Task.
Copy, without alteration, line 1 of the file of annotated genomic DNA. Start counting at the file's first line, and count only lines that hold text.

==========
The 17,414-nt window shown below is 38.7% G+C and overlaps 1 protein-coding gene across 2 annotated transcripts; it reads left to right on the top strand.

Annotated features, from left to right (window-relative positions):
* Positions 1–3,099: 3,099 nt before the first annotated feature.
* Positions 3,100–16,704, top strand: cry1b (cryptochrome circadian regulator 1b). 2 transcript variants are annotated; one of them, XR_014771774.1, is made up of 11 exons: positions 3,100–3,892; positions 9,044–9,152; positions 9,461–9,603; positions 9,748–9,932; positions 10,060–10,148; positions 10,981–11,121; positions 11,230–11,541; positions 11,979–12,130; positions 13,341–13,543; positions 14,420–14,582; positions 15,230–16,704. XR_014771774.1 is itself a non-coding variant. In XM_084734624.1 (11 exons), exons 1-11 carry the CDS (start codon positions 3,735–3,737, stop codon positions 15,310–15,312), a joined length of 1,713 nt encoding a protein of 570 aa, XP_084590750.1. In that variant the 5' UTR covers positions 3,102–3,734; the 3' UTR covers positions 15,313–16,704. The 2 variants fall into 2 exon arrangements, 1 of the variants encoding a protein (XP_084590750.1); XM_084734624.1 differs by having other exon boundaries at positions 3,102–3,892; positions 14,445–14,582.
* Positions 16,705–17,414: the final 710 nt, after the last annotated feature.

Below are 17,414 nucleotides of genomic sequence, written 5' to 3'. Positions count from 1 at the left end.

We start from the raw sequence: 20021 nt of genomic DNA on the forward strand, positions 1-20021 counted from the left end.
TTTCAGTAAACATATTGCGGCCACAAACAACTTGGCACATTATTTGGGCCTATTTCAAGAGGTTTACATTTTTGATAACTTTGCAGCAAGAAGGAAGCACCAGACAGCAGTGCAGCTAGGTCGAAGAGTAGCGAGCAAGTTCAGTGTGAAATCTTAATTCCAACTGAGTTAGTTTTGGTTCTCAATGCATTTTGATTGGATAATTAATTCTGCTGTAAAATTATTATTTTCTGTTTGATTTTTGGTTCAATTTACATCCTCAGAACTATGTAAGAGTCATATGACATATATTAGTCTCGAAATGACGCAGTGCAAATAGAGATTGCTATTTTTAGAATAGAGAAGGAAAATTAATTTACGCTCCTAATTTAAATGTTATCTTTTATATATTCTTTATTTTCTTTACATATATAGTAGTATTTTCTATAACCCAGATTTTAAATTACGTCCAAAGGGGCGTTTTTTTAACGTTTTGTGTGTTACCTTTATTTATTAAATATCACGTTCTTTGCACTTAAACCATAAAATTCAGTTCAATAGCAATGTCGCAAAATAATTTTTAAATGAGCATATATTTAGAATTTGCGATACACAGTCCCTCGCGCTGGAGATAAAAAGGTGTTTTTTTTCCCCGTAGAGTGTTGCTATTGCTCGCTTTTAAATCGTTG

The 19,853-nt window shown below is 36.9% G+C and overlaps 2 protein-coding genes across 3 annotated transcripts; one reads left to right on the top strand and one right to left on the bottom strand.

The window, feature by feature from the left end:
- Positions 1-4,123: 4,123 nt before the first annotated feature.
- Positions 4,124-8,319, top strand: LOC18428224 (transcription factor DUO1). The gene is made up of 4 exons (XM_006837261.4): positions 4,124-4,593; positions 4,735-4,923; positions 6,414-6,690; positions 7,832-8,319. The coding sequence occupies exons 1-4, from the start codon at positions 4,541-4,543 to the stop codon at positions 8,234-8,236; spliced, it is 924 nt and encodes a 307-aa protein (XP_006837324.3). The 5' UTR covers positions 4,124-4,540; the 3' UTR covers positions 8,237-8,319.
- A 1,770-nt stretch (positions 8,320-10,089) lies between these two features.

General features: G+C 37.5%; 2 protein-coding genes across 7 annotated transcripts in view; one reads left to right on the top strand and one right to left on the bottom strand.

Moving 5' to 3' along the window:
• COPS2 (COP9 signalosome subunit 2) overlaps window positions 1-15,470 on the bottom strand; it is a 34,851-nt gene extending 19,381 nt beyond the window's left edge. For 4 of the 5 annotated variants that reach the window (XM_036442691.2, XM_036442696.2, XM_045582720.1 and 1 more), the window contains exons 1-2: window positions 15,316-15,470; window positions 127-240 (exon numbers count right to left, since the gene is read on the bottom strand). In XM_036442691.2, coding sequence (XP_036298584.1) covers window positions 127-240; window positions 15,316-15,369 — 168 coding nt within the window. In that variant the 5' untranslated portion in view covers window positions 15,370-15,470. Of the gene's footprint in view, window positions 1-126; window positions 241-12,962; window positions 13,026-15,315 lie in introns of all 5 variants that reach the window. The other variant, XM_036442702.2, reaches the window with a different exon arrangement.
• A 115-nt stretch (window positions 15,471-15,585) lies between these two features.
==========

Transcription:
The 17,414-nt window shown below is 38.7% G+C and overlaps 1 protein-coding gene across 2 annotated transcripts; it reads left to right on the top strand.